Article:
I've heard long ago that the rock material deeply below surface are checked by a device that acts like radar - it sends radiowaves into the ground, and geologists find out from reflections that what type of rock can be found there.

What's the name of this device or method, and how is it possible to differentiate rocks from radiowave reflection?

  • $\begingroup$ This question seems rather vague. I think a little basic research would have paid off, and enabled you to ask a more penetrating question. $\endgroup$ – kwinkunks Apr 18 '14 at 23:15
  • $\begingroup$ @kwinkunks I got the answer, winwaed was right. $\endgroup$ – Zoltán Schmidt Apr 18 '14 at 23:29

Do you mean Ground Penetrating Radar? This is typically limited to very shallow depths though - eg. archaeological investigations, police forensics (finding graves), and civil engineering site investigations. The latter can go to tens of meters and would be used for planning foundations, excavations, etc (I know of an example where it was used for site characterization for a planned rowing lake). The depth limit is typically due to attenuation in brackish groundwaters. Ice applications can typically go further due to the lack of conducting liquid water.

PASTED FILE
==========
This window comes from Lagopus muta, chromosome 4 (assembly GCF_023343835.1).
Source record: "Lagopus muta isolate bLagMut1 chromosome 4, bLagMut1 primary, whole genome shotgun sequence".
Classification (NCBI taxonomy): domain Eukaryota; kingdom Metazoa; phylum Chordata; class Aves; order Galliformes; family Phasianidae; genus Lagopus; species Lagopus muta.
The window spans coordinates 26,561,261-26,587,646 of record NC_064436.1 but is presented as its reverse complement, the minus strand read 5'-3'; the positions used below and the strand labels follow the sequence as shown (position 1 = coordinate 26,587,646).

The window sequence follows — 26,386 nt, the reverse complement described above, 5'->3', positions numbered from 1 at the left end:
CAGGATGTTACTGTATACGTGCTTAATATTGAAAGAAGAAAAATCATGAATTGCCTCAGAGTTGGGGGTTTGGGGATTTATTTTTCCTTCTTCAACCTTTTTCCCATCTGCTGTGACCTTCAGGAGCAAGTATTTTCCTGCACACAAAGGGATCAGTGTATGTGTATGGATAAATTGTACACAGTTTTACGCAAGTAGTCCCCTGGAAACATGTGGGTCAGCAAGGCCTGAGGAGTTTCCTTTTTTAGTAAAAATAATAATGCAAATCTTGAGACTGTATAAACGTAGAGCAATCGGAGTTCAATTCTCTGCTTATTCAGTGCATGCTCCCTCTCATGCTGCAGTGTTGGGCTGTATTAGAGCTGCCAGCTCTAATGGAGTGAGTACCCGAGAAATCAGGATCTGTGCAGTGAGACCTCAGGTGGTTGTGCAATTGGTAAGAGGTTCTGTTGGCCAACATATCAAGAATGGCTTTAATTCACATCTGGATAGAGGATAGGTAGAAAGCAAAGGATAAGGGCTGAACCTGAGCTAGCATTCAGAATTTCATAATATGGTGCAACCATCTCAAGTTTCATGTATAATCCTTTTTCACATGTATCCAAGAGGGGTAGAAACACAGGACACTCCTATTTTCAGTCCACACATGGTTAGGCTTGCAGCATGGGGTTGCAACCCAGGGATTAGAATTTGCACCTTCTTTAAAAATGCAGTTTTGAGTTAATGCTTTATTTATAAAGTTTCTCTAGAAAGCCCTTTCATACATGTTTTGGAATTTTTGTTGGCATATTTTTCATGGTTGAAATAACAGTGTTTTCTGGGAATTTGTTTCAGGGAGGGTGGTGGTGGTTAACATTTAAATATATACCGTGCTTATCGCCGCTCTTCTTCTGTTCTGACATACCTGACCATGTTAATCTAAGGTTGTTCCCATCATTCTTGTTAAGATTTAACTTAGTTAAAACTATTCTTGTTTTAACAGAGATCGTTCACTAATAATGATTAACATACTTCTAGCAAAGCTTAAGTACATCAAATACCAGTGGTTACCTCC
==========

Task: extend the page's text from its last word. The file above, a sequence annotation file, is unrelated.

Or are you thinking of Reflection ('Active') Seismic Surveys, which work on a similar principle but using sound waves. Sound waves can travel to the far side of the Earth (cf. large earthquake 'P' waves), but reflection surveys are typically looking at the upper crust (few km) and rarely go beyond the base of the crust (aka the 'Moho') which is a strong seismic reflector. Reflection seismic surveys are widely used in the oil business.

  • $\begingroup$ I guess it's GPR. I remember that it was used in an episode of Mythbusters. $\endgroup$ – Zoltán Schmidt Apr 18 '14 at 22:24
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    $\begingroup$ Although correct about GPR being for relative shallow depths, you seem to forget studies of sediments on the order of 10s of metres and ice (order km). The examples you mention would typically deal with 200 MHz and higher whereas impulse radars with antennas down to 5 MHz can see much deeper as mentioned. $\endgroup$ – Peter Jansson Apr 18 '14 at 22:32
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    $\begingroup$ A noteworthy limitation of GPR is strong attenuation by conductive groundwater, making it hard to use in brackish conditions. $\endgroup$ – kwinkunks Apr 18 '14 at 23:13
  • $\begingroup$ @Peter I was thinking of 10s of meters with the reference to civil engineering. I wasn't are of ice applications. I'll amend the answer and also mention the brackish limitation. $\endgroup$ – winwaed Apr 18 '14 at 23:29
  • $\begingroup$ Another related method to mention is shallow seismic refraction (SSR), which is a subset of active seismic. SSR is often higher-frequency and can be used to differentiate surficial and subseafloor sedimentary material from densely-packed till and bedrock, and also to find utilities and infrastructure. $\endgroup$ – Ian May 7 '15 at 23:56

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